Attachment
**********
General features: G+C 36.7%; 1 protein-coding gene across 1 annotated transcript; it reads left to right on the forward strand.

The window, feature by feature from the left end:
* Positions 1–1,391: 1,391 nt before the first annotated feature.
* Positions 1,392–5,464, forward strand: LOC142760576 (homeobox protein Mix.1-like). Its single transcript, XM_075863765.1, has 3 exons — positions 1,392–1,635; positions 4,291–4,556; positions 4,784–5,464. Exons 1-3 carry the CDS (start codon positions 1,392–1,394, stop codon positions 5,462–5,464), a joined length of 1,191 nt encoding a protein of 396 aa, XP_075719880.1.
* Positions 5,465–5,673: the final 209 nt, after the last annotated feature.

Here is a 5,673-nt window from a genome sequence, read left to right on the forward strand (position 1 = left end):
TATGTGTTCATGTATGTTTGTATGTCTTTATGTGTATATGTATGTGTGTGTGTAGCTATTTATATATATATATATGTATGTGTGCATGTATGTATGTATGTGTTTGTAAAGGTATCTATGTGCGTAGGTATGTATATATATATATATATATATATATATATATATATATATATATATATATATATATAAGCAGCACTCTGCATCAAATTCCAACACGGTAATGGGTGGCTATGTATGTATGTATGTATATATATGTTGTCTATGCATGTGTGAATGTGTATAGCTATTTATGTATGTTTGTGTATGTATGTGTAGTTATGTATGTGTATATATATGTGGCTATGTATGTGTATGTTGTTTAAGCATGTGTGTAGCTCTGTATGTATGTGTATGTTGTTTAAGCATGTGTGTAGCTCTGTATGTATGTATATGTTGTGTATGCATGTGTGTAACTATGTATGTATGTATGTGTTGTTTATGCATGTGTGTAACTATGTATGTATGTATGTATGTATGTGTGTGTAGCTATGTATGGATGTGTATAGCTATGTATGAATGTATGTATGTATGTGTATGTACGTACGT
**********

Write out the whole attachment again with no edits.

General features: G+C 36.7%; 1 protein-coding gene across 1 annotated transcript; it reads left to right on the forward strand.

The window, feature by feature from the left end:
* Positions 1–1,391: 1,391 nt before the first annotated feature.
* Positions 1,392–5,464, forward strand: LOC142760576 (homeobox protein Mix.1-like). Its single transcript, XM_075863765.1, has 3 exons — positions 1,392–1,635; positions 4,291–4,556; positions 4,784–5,464. Exons 1-3 carry the CDS (start codon positions 1,392–1,394, stop codon positions 5,462–5,464), a joined length of 1,191 nt encoding a protein of 396 aa, XP_075719880.1.
* Positions 5,465–5,673: the final 209 nt, after the last annotated feature.

Here is a 5,673-nt window from a genome sequence, read left to right on the forward strand (position 1 = left end):
TATGTGTTCATGTATGTTTGTATGTCTTTATGTGTATATGTATGTGTGTGTGTAGCTATTTATATATATATATATGTATGTGTGCATGTATGTATGTATGTGTTTGTAAAGGTATCTATGTGCGTAGGTATGTATATATATATATATATATATATATATATATATATATATATATATATATATATATAAGCAGCACTCTGCATCAAATTCCAACACGGTAATGGGTGGCTATGTATGTATGTATGTATATATATGTTGTCTATGCATGTGTGAATGTGTATAGCTATTTATGTATGTTTGTGTATGTATGTGTAGTTATGTATGTGTATATATATGTGGCTATGTATGTGTATGTTGTTTAAGCATGTGTGTAGCTCTGTATGTATGTGTATGTTGTTTAAGCATGTGTGTAGCTCTGTATGTATGTATATGTTGTGTATGCATGTGTGTAACTATGTATGTATGTATGTGTTGTTTATGCATGTGTGTAACTATGTATGTATGTATGTATGTATGTGTGTGTAGCTATGTATGGATGTGTATAGCTATGTATGAATGTATGTATGTATGTGTATGTACGTACGT